Our Treasury Secretary Timothy Geithner says that letting the tax cuts expire wouldn’t cause the economy to re-enter a recession. And government said that the multi-billion dollar stimulus would hold unemployment at 8%, but we are sitting at 9.5%. The administration doesn’t have a good record when it comes to foreseeing the results of their actions. Heck, our Treasury Secretary has a hard enough time just paying his own taxes.

How could we get out of our current recession? I have a plan that would do so in just three easy steps. But Congress would never do it because it means reducing their power. And they can’t have that.

Here is the third of my posts inspired by an editorial cartoon this week. Today’s was drawn by Michael Ramirez back in May, and it’s more applicable today.

Mexico's illegal alien hypocrisy

One of the complaints about the Arizona bill, as expressed by President Obama, was the terrifying scenario of some peace-loving Hispanic family going out to get some ice cream some evening and getting detained by the Arizona police for the crime of Driving While Hispanic.

Baloney.

The Arizona law specifically states that a person cannot be stopped merely because he looks like he’s not an American. That person must first be doing something that warrants police attention like shoplifting, speeding, violence, etc. And then only if the officer has a reason to suspect that the person in question was here illegally could he then ask about his citizenship. In Mexico, the police have the authority to detain and question anyone they like and ask about their citizenship, but I’ve already written about the problems with illegals crossing the southern border.

I said that this cartoon is more applicable today because U.S. District Judge Susan Bolton struck down parts of the Arizona law:

The provisions blocked by U.S. District Judge Susan Bolton included one requiring a police officer to determine the immigration status of a person detained or arrested if the officer believed the person was not in the country legally.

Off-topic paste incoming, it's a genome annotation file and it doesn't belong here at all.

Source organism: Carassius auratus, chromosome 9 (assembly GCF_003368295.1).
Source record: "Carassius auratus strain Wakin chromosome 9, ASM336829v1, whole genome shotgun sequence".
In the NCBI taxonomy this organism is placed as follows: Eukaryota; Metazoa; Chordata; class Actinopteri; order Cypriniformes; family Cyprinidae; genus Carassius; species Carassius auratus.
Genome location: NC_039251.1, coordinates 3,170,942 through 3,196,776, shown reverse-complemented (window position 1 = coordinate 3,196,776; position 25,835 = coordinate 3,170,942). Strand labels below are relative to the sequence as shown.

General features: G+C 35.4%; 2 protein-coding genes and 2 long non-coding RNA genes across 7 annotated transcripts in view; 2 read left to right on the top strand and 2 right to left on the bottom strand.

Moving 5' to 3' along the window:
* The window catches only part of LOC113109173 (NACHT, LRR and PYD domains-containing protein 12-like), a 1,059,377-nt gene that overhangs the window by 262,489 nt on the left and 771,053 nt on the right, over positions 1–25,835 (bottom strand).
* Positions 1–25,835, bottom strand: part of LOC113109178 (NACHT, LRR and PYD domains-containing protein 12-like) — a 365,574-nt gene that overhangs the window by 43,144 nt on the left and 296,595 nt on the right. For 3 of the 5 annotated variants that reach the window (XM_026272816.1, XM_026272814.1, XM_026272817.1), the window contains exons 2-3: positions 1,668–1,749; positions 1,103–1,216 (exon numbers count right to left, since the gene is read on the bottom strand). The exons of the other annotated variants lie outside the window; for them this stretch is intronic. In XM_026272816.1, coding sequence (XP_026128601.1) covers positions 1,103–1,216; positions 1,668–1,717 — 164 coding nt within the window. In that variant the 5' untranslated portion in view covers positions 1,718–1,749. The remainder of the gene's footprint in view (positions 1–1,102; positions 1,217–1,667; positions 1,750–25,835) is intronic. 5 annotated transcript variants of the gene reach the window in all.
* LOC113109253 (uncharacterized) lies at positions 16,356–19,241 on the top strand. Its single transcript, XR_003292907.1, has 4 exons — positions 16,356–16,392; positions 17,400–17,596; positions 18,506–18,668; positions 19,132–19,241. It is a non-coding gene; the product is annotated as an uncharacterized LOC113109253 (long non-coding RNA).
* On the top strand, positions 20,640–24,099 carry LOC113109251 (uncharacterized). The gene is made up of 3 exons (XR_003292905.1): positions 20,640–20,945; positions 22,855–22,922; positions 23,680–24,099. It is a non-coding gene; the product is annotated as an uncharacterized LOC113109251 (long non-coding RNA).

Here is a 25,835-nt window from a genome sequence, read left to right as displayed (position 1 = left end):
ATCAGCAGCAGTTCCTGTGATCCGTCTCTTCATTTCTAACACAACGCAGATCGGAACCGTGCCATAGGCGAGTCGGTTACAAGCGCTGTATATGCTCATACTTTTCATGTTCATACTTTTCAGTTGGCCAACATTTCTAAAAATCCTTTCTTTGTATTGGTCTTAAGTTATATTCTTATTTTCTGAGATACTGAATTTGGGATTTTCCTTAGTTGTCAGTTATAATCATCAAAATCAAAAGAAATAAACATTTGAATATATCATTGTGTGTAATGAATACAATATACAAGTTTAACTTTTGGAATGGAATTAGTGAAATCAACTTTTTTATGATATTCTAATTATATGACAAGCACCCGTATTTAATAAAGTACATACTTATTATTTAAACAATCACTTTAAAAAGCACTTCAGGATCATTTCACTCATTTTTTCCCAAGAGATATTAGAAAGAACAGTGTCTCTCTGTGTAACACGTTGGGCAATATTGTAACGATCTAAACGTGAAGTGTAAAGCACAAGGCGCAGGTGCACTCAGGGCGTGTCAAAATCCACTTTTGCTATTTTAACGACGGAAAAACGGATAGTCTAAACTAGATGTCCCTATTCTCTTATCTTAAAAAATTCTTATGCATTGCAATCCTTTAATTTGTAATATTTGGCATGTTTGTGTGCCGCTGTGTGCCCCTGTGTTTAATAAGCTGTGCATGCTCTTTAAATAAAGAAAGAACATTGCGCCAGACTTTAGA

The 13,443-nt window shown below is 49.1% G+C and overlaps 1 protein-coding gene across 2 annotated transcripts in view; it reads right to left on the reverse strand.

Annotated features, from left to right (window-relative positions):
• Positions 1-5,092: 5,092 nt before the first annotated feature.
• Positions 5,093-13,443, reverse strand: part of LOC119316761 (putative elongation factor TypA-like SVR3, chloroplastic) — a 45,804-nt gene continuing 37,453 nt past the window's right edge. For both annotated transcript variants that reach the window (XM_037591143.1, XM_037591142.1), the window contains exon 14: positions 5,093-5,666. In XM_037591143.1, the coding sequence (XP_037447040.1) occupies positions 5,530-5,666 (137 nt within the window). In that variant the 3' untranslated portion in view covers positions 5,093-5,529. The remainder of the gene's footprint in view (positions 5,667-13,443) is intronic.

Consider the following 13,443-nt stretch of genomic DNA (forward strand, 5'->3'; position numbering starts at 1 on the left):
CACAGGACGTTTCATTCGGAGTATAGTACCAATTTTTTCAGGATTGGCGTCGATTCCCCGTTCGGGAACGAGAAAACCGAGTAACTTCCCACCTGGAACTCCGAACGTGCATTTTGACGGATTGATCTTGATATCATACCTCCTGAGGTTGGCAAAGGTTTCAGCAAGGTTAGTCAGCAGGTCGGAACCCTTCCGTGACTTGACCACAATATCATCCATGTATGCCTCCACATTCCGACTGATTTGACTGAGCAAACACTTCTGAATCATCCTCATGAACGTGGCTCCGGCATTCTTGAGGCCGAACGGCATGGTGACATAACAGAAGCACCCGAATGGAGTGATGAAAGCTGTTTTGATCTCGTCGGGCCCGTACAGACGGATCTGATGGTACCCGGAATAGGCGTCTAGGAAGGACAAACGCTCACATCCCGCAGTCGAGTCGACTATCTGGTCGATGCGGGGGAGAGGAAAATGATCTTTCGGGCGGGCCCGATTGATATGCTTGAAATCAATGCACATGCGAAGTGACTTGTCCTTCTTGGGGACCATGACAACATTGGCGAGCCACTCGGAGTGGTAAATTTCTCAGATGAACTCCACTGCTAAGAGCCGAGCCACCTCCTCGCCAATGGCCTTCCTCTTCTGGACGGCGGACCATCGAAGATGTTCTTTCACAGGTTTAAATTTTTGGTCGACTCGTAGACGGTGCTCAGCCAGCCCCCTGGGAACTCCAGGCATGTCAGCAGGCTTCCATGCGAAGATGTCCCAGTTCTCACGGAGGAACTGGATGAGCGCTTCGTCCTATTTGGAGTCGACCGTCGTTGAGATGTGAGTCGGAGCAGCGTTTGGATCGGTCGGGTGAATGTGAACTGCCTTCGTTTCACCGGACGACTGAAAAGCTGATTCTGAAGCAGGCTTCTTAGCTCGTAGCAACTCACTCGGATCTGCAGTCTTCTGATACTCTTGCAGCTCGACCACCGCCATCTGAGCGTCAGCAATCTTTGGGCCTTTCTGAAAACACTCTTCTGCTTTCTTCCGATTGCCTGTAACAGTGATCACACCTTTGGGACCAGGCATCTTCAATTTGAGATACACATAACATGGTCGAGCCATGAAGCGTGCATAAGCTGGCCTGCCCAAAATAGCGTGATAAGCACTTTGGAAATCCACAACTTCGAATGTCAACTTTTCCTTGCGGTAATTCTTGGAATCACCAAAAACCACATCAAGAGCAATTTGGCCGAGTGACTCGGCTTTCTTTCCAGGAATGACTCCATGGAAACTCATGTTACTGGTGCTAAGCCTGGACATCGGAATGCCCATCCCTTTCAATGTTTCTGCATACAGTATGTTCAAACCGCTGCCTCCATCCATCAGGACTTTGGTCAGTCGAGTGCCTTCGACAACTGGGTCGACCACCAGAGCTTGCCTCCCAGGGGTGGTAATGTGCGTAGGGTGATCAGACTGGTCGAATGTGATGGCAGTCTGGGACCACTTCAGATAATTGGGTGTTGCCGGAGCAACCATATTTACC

Bolton also halted provisions requiring immigrants to carry their papers at all times and making it illegal for people without proper documents to tout for work in public places.

Opponents of the Arizona law are applauding this ruling of Judge Bolton. One of their arguments against the law was based on it creating a patchwork of laws in the U.S. instead of one coherent law, but the Arizona law is merely enforcing the federal laws already on the books. How is that creating a patchwork of laws? On the other hand, there are plenty of sanctuary cities in the U.S., cities that have declared themselves friendly to illegal aliens and provide them sanctuary from federal laws. That is where the true patchwork of laws is in effect, but the federal government doesn’t say “boo” about them because the federal officials agree with them, regardless of what the law actually says.

Law professor William A. Jacobson wrote about this ruling today:

The Judge’s reasoning, particularly that the status check provision violated the 4th Amendment even as to persons already under arrest, applies just as easily to [outstanding warrants, child support orders, and non-immigration identity checks].

With a federal government which refuses to take action at the border until there is a deal on “comprehensive” immigration reform, meaning rewarding lawbreakers with a path to citizenship, this decision will insure a sense of anarchy. The law breakers have been emboldened today, for sure.

As it stands this afternoon, it is perfectly rational for someone faced with the choice of obeying the immigration laws or not, to choose not to do so. The choice of lawlessness makes a lot more sense than spending years winding through the byzantine legal immigration system, because the end result will be the same but lawlessness gets you here more quickly.

When the law and the federal government reward lawlessness, something is very wrong.